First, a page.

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How to Use the FTP Command on Linux

  Stylized Command Prompt for Linux Terminals

The file transfer protocol is older than most of our readers, but it's still going strong. FTP does not provide the security of a modern protocol, but you may still need to use it. That's how it's done.

Warning: Do not use FTP over the Internet

Let's make that clear right from the beginning: File Transfer Protocol (FTP) dates back to the early 1

970s and was written with no regard for security. It does not use encryption for anything. Credentials such as username and password, as well as the data you download or upload, are transmitted in plain text. Everyone on the way can see your secrets. However, FTP is still in use.

When transferring files within your network, you should be on the safe side as long as no one on the network snoops for sensitive documents and makes eavesdropping during transmission. If your files are in no way confidential or confidential, you should use FTP to move them within your internal network. Linux has the standard command line utility ftp to account for this scenario.

But definitely does not use the ftp command to access external resources on the Internet. Use the command-line utility sftp that uses the secure SSH file transfer protocol. We will introduce both programs in this tutorial.

To clarify why you never want to use FTP over the Internet, look at the screenshot below. It shows the FTP password in plain text. Anyone who is on your network or between you and the FTP server on the Internet can easily see that the password is MySecretPassword.

Without encryption, a malicious actor can also modify files that you download or upload during the transfer. [19659005]   Network packet trace with plain-text password

The ftp command

If you have a valid account on an FTP site, you can connect using the following command. In this article, replace the IP address of the commands with the IP address of the FTP server to which you are connecting.


Warning : You should only use the ftp command to connect to servers in a trusted local area network. Use the sftp command below to transfer files over the Internet.

 ftp connection command in a terminal window

The FTP server responds with a welcome message. The wording of the greeting varies from server to server. You will then be asked for the username of the account you are logging in to.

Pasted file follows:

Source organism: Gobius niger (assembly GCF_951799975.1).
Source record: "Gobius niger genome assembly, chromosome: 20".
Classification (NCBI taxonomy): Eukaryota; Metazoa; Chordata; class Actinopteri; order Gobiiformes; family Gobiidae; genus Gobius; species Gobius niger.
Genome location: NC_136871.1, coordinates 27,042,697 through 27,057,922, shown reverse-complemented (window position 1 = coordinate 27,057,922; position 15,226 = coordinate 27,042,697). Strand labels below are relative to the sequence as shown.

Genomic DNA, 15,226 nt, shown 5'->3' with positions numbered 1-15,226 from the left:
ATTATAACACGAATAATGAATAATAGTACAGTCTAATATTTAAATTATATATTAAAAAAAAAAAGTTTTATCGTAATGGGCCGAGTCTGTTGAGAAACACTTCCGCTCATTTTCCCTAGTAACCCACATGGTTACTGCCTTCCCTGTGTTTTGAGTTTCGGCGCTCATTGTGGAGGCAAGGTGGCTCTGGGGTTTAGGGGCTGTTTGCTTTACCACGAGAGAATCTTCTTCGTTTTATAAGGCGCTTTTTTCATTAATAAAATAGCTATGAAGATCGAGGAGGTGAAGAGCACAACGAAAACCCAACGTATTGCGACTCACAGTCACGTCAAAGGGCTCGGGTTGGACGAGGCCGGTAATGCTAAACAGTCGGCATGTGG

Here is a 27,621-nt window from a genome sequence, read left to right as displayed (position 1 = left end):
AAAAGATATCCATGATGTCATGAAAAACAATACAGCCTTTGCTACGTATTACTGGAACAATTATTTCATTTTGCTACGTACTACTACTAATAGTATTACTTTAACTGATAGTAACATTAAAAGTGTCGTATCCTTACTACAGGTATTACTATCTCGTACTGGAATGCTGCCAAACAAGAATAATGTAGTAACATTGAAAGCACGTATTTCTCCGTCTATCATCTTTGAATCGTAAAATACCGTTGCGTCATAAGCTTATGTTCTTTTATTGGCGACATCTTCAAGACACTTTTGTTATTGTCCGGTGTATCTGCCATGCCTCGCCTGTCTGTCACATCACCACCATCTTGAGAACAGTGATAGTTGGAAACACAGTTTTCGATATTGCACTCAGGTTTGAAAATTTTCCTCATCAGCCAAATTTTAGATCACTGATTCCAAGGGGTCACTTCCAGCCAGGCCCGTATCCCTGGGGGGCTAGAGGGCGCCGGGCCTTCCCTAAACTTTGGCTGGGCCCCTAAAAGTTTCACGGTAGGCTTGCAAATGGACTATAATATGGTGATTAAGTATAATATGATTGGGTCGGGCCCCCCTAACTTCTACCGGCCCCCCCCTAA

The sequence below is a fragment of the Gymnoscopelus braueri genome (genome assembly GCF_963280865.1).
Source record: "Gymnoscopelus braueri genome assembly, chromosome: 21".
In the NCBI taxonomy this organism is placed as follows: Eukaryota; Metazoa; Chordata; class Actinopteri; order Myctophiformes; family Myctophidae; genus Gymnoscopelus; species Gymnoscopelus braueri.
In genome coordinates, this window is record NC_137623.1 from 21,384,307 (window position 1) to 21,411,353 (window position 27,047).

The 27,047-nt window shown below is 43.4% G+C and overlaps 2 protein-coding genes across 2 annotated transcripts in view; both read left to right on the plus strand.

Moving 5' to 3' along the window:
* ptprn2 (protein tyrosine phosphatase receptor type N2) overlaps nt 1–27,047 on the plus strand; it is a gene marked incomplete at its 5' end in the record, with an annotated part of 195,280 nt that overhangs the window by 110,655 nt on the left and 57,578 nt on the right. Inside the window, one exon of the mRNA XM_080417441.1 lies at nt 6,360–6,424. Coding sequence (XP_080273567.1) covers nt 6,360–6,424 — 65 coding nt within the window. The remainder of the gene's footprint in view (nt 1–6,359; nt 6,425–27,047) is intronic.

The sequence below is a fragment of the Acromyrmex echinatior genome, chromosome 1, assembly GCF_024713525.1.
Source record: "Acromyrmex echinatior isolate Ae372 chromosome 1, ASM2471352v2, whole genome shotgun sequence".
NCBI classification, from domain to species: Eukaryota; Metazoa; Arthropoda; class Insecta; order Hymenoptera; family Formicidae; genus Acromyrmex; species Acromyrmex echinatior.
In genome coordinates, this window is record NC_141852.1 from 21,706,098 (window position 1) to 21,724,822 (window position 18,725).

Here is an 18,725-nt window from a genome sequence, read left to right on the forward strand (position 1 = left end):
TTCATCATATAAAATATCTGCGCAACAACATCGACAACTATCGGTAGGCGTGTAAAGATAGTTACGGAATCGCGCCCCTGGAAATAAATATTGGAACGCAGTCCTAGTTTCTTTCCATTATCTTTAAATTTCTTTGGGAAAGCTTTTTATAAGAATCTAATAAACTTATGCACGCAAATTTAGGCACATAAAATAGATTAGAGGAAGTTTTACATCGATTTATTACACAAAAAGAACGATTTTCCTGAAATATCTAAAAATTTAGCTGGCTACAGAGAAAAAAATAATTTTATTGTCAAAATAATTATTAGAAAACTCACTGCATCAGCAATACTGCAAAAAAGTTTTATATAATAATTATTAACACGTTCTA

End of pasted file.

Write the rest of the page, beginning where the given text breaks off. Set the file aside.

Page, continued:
Note that the IP address of the site you are connecting to appears followed by your Linux user name. If your account name on the FTP server matches your Linux user name, just press Enter. This will use your Linux username as the account name on the FTP server. If your Linux user name and FTP account name are different, enter the username of the FTP account and press Enter.

Logging In to the FTP Server

You are prompted to enter your password for the FTP site. Enter your password and press Enter. Your password is not displayed on the screen. When your FTP user account name and password are verified by the FTP server, you are logged in to the FTP server.

The prompt ftp> appears.

 logged into an FTP account in a terminal window

Finding and retrieving files

First, you probably want to get a list of files on the FTP server. That's exactly what the command ls does. Our user sees the file gc.c on the FTP server, and he wants to download it to his own computer. His computer is the "local computer" in the FTP language.

The command to get (or "fetch") a file is get . Our user therefore issues the command get gc.c . You type get a space, and then the name of the file that you want to retrieve.

The FTP server responds by transferring the file to the local computer and confirming the transfer. The size of the file and the time required for the transfer are also displayed.

  Get gc.c 

  FTP file transfer in a terminal window

To retrieve multiple files at once Use the command mget (multiple get). The command mget asks if you want to download the individual files one after the other. Answer by pressing "y" for yes and "n" for no.

This would be boring with a large number of files. Because of this, collections of related files are typically stored on FTP sites as individual tar.gz or tar.bz2 files.

RELATED: How to extract files from a .tar.gz or .tar file. bz2 file under Linux

  mget * .c 

  mget command in a terminal window

Uploading files to the ftp server

Dependent on the permissions, the With your FTP account, you may be able to upload ("set") files to the server. To upload a file, use the command put . In our example, the user uploads a file named Songs.tar.gz to the FTP server.

  Places the songs.tar.gz